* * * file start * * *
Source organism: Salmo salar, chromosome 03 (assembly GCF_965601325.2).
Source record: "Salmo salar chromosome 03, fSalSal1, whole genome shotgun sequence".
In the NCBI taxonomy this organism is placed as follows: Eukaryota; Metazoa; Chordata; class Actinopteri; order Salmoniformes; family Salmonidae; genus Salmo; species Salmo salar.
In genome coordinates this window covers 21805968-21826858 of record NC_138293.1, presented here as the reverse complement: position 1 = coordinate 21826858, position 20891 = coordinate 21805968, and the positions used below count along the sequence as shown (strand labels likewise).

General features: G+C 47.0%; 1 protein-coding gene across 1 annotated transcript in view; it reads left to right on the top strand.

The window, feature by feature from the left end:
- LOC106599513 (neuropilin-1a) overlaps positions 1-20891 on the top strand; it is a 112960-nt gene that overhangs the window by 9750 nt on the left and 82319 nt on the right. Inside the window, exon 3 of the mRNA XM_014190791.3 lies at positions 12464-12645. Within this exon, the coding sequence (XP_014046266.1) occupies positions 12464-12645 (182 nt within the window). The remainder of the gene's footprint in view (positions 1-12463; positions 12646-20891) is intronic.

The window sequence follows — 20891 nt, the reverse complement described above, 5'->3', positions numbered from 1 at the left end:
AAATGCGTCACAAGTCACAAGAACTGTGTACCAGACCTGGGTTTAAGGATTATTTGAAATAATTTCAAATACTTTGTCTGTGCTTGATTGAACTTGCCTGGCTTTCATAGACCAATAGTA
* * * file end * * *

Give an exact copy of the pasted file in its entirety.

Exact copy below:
Source organism: Salmo salar, chromosome 03 (assembly GCF_965601325.2).
Source record: "Salmo salar chromosome 03, fSalSal1, whole genome shotgun sequence".
In the NCBI taxonomy this organism is placed as follows: Eukaryota; Metazoa; Chordata; class Actinopteri; order Salmoniformes; family Salmonidae; genus Salmo; species Salmo salar.
In genome coordinates this window covers 21805968-21826858 of record NC_138293.1, presented here as the reverse complement: position 1 = coordinate 21826858, position 20891 = coordinate 21805968, and the positions used below count along the sequence as shown (strand labels likewise).

General features: G+C 47.0%; 1 protein-coding gene across 1 annotated transcript in view; it reads left to right on the top strand.

The window, feature by feature from the left end:
- LOC106599513 (neuropilin-1a) overlaps positions 1-20891 on the top strand; it is a 112960-nt gene that overhangs the window by 9750 nt on the left and 82319 nt on the right. Inside the window, exon 3 of the mRNA XM_014190791.3 lies at positions 12464-12645. Within this exon, the coding sequence (XP_014046266.1) occupies positions 12464-12645 (182 nt within the window). The remainder of the gene's footprint in view (positions 1-12463; positions 12646-20891) is intronic.

The window sequence follows — 20891 nt, the reverse complement described above, 5'->3', positions numbered from 1 at the left end:
AAATGCGTCACAAGTCACAAGAACTGTGTACCAGACCTGGGTTTAAGGATTATTTGAAATAATTTCAAATACTTTGTCTGTGCTTGATTGAACTTGCCTGGCTTTCATAGACCAATAGTA